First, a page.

Good advice for millennials, good advice for everyone. It’s not good enough anymore to just be good at your job. The companies that succeed are the ones that figure out what collaboration really means.
Don’t be a super chicken. Don’t let super chickens on to your team.
Have you always wanted to learn about the art and fashion industry but didn’t know who to talk to? The Emerging Artist & Designer Forum is bringing together those wanting to grow in the industry, and the professionals who have made it happen.
You won’t want to miss the presentation, “Who Are You? Brand Values as Drivers of Business Success ” by Patti Derbyshire & Bernie May of Torch Motorcycles.
In less than 18 months, Torch Motorcycles built out an aggressive operation and monster brand, entering the fashion and apparel world globally. Learn how values-driven practices lead to growth and profile. Draw a tangible line between who you are as a person, the company and people you work with, and who you attract to work with you (and more importantly who you don’t!) What story do you tell, who gets excited and eager to work with you, and what makes your creativity and passion want to burst out of your chest?
Vogue Italia, Fashion Magazine, Harpers Bazaar/Beijing, Summit and front page feature in MAKE Magazine (July 2015).
Patti Derbyshire – Patti is a catalyst, community organizer, and business leader in Calgary’s creative economy. As Chair of Marketing, Entrepreneurship and Social Innovation, and marketing professor at Mount Royal University’s Bissett School of Business, she draws upon her eclectic professional career in broadcasting, design, cultural marketing, start-up ventures, and music industry management. Patti’s first bike was provided by her older brother, who didn’t want to drive her around all the time. She didn’t mind. She always gets a big grin on her face whenever she rides.
Bernie May – Bernie has been riding for 15 years, after he figured out that promises made to your mother when you’re twelve don’t count when you’re an adult. He has been a signals officer, programmer, and project manager. He built robotic landmine detectors, frequency-hopping encrypted radios, and command and control software delivered into active war zones. Today he shows business owners how to be better leaders. He loves building things (starting with plastic models as a kid), beautiful design, good food and music, and seeing the world in ways that let him breathe fresh air.
Surrounding yourself with the best people you can find, people who will challenge you and make you better, has always been a fast way to get to where you want. It will make you happier, more productive, and more successful in the long run. Doing the same with other entrepreneurs also works.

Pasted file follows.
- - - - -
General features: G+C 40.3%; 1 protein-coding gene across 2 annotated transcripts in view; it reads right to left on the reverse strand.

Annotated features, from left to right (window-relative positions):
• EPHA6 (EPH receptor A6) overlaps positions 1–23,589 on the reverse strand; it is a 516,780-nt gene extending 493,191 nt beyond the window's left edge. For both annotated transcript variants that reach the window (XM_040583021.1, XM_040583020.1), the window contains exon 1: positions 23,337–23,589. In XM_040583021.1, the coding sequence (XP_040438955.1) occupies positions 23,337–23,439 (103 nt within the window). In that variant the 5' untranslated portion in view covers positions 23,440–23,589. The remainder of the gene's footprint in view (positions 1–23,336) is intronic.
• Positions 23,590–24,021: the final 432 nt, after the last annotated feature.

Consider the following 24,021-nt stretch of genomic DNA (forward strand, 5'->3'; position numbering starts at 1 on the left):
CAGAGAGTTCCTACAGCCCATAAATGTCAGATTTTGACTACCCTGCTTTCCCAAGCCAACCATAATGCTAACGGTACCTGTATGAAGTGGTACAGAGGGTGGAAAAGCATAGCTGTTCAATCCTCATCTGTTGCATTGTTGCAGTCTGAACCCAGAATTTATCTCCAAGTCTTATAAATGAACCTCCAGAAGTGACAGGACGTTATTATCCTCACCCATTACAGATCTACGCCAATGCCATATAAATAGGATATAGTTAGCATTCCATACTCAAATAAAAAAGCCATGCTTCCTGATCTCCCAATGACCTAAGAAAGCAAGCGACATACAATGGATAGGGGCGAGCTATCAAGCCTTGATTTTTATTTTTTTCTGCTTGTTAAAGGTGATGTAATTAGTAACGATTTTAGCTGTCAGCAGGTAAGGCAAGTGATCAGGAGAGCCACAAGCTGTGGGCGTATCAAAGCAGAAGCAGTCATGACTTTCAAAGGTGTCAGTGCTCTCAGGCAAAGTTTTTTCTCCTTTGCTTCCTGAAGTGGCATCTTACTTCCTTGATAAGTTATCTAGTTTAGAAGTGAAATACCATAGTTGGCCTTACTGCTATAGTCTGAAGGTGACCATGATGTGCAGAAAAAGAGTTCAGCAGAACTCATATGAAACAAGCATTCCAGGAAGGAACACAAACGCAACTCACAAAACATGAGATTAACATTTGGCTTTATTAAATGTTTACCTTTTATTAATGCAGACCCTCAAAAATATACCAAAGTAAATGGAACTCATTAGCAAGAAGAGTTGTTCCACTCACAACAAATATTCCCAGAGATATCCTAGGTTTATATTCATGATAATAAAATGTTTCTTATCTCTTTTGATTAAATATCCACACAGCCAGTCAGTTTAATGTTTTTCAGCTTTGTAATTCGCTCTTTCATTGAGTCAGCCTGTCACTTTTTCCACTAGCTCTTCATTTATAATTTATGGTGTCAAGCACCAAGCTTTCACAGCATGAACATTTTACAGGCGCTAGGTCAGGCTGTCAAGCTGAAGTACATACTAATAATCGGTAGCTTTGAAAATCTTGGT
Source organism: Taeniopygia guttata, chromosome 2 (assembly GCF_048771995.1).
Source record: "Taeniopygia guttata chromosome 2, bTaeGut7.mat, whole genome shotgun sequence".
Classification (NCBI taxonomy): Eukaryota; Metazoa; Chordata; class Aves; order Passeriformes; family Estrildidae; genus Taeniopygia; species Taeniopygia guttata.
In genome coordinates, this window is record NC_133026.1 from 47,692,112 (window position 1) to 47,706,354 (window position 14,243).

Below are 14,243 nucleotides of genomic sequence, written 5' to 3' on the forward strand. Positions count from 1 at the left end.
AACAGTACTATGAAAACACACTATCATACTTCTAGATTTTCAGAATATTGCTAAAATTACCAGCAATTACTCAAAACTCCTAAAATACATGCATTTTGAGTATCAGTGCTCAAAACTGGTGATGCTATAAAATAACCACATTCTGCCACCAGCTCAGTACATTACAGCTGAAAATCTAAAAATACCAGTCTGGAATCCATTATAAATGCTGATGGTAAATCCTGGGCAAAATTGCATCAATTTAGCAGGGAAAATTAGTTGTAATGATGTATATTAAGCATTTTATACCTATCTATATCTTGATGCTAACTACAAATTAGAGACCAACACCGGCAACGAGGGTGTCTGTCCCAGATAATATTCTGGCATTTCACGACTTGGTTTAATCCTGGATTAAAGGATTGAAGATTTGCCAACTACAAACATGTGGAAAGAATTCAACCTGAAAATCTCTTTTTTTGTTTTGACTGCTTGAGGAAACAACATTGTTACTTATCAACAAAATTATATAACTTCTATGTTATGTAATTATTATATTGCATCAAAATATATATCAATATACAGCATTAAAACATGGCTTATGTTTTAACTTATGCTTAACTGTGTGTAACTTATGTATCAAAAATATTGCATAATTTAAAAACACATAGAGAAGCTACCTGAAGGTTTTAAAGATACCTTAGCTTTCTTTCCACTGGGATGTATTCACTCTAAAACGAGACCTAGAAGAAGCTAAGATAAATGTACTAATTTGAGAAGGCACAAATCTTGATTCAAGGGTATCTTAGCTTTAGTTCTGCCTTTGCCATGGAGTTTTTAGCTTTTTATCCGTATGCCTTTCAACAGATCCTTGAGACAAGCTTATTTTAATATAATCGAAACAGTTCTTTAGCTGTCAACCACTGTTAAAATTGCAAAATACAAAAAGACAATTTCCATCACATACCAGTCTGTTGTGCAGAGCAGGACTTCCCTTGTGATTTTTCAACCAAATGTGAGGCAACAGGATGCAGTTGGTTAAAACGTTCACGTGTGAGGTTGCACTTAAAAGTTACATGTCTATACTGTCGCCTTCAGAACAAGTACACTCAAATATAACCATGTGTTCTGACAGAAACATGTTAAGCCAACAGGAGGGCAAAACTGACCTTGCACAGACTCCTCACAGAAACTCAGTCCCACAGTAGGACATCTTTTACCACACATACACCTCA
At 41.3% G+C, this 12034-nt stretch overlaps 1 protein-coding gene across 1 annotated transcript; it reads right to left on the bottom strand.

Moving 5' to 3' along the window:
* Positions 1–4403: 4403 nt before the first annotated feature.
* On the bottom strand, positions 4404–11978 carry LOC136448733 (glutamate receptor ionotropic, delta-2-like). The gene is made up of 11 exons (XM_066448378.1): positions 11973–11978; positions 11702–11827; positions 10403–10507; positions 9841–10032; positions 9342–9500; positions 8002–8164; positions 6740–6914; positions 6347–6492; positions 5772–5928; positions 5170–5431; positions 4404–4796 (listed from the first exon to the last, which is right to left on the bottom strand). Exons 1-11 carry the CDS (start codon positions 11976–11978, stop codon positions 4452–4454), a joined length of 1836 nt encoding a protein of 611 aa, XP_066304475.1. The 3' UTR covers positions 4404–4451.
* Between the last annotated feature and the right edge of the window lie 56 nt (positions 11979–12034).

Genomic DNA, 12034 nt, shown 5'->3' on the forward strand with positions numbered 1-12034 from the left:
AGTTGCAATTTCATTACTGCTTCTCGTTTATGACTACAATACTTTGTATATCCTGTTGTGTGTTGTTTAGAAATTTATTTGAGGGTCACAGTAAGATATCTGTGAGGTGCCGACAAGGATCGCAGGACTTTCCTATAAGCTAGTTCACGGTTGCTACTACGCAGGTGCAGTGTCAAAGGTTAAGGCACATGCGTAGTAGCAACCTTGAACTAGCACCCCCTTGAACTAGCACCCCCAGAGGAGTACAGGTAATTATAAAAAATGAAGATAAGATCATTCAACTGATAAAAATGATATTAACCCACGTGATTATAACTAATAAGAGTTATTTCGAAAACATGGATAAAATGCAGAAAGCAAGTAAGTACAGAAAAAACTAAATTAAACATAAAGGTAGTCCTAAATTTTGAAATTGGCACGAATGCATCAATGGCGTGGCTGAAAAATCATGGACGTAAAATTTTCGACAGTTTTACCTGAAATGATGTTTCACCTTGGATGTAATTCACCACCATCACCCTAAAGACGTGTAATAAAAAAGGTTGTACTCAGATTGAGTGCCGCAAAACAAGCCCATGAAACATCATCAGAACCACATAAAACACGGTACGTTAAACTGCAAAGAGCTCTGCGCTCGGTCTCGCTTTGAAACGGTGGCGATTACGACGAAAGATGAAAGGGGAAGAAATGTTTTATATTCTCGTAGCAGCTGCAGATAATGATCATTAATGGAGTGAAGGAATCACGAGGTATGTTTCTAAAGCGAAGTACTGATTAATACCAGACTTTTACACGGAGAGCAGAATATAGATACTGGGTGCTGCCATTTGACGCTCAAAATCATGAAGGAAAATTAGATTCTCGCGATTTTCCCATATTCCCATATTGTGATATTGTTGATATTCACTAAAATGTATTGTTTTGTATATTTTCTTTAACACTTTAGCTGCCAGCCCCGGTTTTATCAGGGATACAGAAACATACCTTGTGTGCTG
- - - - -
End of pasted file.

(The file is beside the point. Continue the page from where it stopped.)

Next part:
Learn From the Best from Inc.
Once again, being aware of and managing your own emotions is directly linked to your success. While I’m not sure that sharing “how your feeling” at the end of a meeting is would be very effective, trust and vulnerability are certainly behaviours that leaders can and should model for others.
Try opening your meetings with a good news story – have people share a quick bit of good news from their personal and from their professional lives. You’ll be surprised at how it shifts the rest of the subsequent conversation.
Why Emotionally Intelligent People Make More Money – Lisa Evans
Some leaders of teams that don’t regularly succeed will still insist that they have a great team because team members care about one other and no one ever leaves the team. A more accurate description of their situation would be to say that they have a mediocre team that enjoys being together and isn’t terribly bothered by failure. See, no matter how good a leadership team feels about itself, and how noble its mission might be, if the organization it leads rarely achieves its goals, then, by definition, it’s simply not a good team.
The Advantage – Patrick Lencioni
Part Three of Series that begins with Setting Your Intent and Deciding What You’re Not Going To Do
Imagine the Milestones
People don’t just walk up to Mount Everest and start climbing. Training, equipment, skills development, supplies and logistics, where and when the base camps are must all be considered. Otherwise you’re just planning to fail.
Imagine the steps along the way to your goal. If you can imagine not only what you’re trying to do, but how you’re doing to do it, you’ve got a better chance of getting it right.
Sometimes just getting to the next milestone, base camp, check-mark on the list, is all you’ll be able to manage. But it will give you the motivation and momentum you need to keep going.